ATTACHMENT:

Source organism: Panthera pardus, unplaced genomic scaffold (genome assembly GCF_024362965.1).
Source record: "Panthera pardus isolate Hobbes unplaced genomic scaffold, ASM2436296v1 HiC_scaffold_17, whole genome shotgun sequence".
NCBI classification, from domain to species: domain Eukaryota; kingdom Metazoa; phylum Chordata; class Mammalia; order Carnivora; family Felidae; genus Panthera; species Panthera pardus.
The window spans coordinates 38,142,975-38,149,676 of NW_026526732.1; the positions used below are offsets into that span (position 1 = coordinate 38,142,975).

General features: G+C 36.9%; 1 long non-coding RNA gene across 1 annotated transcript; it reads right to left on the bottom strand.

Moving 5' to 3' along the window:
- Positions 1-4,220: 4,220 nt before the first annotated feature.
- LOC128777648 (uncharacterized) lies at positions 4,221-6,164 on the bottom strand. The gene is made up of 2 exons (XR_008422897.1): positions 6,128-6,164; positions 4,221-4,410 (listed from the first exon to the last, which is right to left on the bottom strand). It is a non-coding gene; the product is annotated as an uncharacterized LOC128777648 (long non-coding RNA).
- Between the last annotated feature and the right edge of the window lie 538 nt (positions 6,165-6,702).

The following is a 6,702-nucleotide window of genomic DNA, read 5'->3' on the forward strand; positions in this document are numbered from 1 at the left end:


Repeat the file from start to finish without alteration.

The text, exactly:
Source organism: Panthera pardus, unplaced genomic scaffold (genome assembly GCF_024362965.1).
Source record: "Panthera pardus isolate Hobbes unplaced genomic scaffold, ASM2436296v1 HiC_scaffold_17, whole genome shotgun sequence".
NCBI classification, from domain to species: domain Eukaryota; kingdom Metazoa; phylum Chordata; class Mammalia; order Carnivora; family Felidae; genus Panthera; species Panthera pardus.
The window spans coordinates 38,142,975-38,149,676 of NW_026526732.1; the positions used below are offsets into that span (position 1 = coordinate 38,142,975).

General features: G+C 36.9%; 1 long non-coding RNA gene across 1 annotated transcript; it reads right to left on the bottom strand.

Moving 5' to 3' along the window:
- Positions 1-4,220: 4,220 nt before the first annotated feature.
- LOC128777648 (uncharacterized) lies at positions 4,221-6,164 on the bottom strand. The gene is made up of 2 exons (XR_008422897.1): positions 6,128-6,164; positions 4,221-4,410 (listed from the first exon to the last, which is right to left on the bottom strand). It is a non-coding gene; the product is annotated as an uncharacterized LOC128777648 (long non-coding RNA).
- Between the last annotated feature and the right edge of the window lie 538 nt (positions 6,165-6,702).

The following is a 6,702-nucleotide window of genomic DNA, read 5'->3' on the forward strand; positions in this document are numbered from 1 at the left end: